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Bad taxonomy

by Donald Prothero, Dec 12 2012

One of the strangest aspects of “creation science” is their attempt to reconcile the fact that there are between 5-15 million species on earth, yet somehow they all had to fit on Noah’s ark (one pair or seven pairs of them, depending upon which version of the story you read). Such an idea might have made sense to the ancient Hebrews, who only knew of a few dozen kinds of larger mammals in the ancient Middle East, and did not make distinctions between most types of insects or other invertebrates (just as most people today call almost all insects, arachnids, and other small land arthropods “bugs”), let alone recognize the existence of microorganisms. But the modern-day “creation scientist” must be a strict literalist, and cannot take these ancient stories in the context of their times. Instead, these myths must be literally true in today’s context, and then whatever modern science has revealed in the past few centuries must be re-interpreted or discredited or ignored. It’s one of the most astounding examples of motivated reasoning, reduction of cognitive dissonance, cherry-picking, and confirmation bias one could imagine. In the case of shoehorning all of life into tiny Noah’s ark, they even have invented a name for it (“baraminology”). Quite a few creationists play at this pointless game of sophistry, arguing how many angels could dance on the head of a pin.

Let’s start with the term baramin itself. It was created out of nothing by Seventh-Day Adventist Frank Marsh in 1941 by tacking two words together from a Hebrew glossary (bara “created”; min,  “kind”) without any idea how Hebrew actually works. Since almost none of the creationists read the Old Testament in the original Hebrew (or they would spot the problems and inconsistencies that make literal interpretation absurd), they don’t realize how ridiculous this term is, and why it doesn’t mean what they think it means. As I learned when I studied Hebrew, the Semitic root “B-R-A” (vowel points were not invented until centuries later) is translated “he created” or “he conjured,” so it is a past-tense verb, not a past participle of a verb, as Marsh used it. And min can be used to mean not only a “kind” but also a species, or even a sex. Slapped together as Marsh did it, the object min replaces the original subject Elohim (one of the names for the gods), so literally translated, baramin means “the species created”, not “god created”—and certainly not “created kinds” in any sense the scriptures use. If Marsh had known any Hebrew and wanted to create a grammatically correct translation of “created kind”, it would have been min baru (past participle). But given the consistently sloppy scholarship of creationists, I would never expect them to get this part right.

Leaving aside their ignorance of Hebrew, the whole topic of “baraminology” reminds one of a laughably poor imitation of science—science as imagined by kids at play, or amateurs who are parroting the forms without understanding any of the principles or protocols or implications of the actual research, or the silly imitation of science in the movies and TV where they spout sciency-sounding words that make no sense whatsoever. The focus of their “research” is to skim over the entire field of modern animal classification and then imagine ways to shoehorn hundreds of individual species and genera into the smallest possible number of categories. They don’t bother to work with actual animals, or get their hands dirty with the dissections and anatomical work that established the modern taxonomy of organisms, or spend the years in graduate school to obtain the kind of training necessary to understand and analyze molecular phylogenetic data, or wade into the gigantic literature of modern systematic theory since the days of Simpson and Mayr and cladistics. No, that would require that they be trained in actual science, and confront the evidence for evolution that runs throughout life. Instead, they do superficial, high-school level “book-report” types of analyses, where they cherry-pick ideas here and there from highly simplified internet sources and Wikipedia articles. They know just enough science to pick up a stray factoid here and there without any understanding of the caveats and methods behind the data, or the relative significance or importance of one kind of data versus another that only comes with years of graduate study in a field.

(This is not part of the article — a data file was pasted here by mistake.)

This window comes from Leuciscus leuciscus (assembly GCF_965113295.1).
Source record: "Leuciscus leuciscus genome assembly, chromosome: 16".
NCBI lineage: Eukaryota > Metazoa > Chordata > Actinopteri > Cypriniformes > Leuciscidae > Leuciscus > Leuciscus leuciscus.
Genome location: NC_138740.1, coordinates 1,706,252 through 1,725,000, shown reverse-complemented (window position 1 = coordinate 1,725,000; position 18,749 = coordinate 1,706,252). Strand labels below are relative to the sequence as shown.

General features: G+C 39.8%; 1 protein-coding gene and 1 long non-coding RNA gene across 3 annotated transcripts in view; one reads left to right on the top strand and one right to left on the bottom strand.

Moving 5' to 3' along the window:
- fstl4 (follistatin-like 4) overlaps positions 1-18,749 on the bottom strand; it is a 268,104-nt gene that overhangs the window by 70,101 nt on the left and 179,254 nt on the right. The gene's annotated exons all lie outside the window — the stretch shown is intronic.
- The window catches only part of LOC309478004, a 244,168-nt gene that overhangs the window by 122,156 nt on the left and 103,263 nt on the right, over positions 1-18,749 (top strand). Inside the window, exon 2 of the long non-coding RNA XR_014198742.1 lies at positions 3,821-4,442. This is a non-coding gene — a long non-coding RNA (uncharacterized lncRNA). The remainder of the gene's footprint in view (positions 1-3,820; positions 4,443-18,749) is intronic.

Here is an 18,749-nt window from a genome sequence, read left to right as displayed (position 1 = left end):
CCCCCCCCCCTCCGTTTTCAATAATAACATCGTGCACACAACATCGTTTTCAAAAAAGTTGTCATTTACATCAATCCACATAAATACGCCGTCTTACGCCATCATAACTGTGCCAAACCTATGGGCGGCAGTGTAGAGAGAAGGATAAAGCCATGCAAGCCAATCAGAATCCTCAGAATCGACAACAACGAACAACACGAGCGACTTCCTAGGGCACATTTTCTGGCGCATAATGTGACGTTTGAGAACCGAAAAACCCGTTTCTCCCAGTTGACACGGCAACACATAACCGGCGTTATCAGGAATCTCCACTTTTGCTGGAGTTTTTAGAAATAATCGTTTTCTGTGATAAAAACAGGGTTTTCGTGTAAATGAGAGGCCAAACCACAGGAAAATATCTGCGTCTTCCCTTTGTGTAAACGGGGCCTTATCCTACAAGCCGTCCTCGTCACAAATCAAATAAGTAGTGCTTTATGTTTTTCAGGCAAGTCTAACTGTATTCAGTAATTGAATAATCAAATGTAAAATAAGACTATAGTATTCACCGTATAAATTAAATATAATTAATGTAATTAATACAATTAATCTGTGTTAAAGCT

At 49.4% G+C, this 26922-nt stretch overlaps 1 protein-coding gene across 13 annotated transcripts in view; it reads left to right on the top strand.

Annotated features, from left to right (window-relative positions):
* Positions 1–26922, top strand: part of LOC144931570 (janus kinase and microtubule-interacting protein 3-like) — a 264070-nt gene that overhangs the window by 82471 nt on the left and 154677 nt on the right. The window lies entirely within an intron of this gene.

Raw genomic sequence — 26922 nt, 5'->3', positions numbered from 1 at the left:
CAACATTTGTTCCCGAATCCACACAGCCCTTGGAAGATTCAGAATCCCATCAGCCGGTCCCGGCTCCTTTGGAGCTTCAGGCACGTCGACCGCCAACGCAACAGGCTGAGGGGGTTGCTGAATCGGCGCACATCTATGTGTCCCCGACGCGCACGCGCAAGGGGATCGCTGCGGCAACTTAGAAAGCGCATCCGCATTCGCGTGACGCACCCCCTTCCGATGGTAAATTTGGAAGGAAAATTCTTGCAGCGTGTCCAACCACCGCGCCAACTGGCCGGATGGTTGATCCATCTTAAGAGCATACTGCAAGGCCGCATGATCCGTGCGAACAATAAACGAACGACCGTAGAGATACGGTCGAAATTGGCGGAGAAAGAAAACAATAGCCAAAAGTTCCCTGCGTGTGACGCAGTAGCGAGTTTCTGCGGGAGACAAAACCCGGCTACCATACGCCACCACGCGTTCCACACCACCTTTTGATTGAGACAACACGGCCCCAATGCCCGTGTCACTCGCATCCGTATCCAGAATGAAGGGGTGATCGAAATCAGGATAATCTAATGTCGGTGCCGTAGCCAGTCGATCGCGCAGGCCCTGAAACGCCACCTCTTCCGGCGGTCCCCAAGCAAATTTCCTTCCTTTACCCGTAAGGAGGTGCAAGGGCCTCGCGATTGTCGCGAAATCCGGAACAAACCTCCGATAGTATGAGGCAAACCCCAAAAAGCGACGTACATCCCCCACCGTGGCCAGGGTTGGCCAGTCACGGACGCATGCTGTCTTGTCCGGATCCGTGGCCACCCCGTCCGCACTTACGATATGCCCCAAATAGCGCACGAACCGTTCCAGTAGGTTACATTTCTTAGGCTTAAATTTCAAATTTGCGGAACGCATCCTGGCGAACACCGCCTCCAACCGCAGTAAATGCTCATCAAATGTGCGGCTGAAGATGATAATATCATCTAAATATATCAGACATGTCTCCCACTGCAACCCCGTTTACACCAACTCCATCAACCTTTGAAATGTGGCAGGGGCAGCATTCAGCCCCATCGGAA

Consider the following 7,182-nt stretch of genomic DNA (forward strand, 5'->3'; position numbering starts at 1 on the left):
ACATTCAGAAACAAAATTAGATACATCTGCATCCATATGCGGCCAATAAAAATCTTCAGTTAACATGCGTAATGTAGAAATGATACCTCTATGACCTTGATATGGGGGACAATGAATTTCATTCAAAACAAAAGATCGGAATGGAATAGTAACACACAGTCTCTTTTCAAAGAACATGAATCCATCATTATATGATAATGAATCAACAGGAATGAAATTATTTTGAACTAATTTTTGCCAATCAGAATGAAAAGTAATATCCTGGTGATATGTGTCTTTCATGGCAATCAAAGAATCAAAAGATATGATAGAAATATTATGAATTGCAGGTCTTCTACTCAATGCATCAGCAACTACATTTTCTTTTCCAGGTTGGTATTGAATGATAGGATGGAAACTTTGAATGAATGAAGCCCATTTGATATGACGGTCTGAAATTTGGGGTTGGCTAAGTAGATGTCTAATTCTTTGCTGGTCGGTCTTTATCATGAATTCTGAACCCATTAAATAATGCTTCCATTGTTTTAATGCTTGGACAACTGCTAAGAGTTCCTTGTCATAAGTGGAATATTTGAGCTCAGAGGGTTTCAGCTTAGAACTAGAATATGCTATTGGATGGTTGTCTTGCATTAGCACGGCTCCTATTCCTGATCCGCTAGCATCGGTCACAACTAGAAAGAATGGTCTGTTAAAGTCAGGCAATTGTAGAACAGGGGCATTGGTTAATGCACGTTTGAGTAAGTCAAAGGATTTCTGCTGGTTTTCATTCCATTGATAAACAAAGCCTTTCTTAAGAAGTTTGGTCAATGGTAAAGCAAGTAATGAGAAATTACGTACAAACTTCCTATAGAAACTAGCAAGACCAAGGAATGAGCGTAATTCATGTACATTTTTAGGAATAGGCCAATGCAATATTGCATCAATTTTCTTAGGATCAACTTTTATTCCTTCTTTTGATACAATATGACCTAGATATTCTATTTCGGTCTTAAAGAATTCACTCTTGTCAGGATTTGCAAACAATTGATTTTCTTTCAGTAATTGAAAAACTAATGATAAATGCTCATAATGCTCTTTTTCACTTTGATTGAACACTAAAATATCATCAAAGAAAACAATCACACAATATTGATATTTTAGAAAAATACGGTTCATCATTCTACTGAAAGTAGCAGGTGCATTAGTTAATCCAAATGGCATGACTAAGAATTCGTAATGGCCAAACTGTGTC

So what are the methods of “baraminology”? In a nutshell, they are wildly inconsistent. A baramin might correspond to what a real biologist recognizes as a species, a genus, an order, a family, or even an entire phylum (Siegler, 1978; Ward, 1965)! In some cases, they mimic the methods of phenetic taxonomy and look for overall similarity; in others, they ape the terminology of cladistics with such odd terms as “holobaramin”, which has no rigorously-defined meaning whatsoever (since it is based on a concept with no consistent basis or meaning). Unlike real systematists, “baraminologists” don’t work with actual specimens or enumerate real anatomical characters, or analyze their own molecular sequences, or use rigorous methods of character analysis and computerized methods of determining parsimonious solutions. Instead, if this recent effort by veterinarian and “independent scholar” Jean K. Lightner (NOT a systematic biologist) is any indication, it consists largely of looking at images of the animals on the web and deciding by a glance at single photograph which ones rate their own baramin and which ones don’t. Indeed, one “baraminologist” said so in no uncertain terms: “The cognita are not based on explicit or implicit comparisons of characters or biometric distance measures but on the gestalt of the plants and the classification response it elicits in humans.” They remind one of what Humpty Dumpty told Alice (in Through the Looking Glass), “Whenever I use a word, it means just what I choose it to mean.”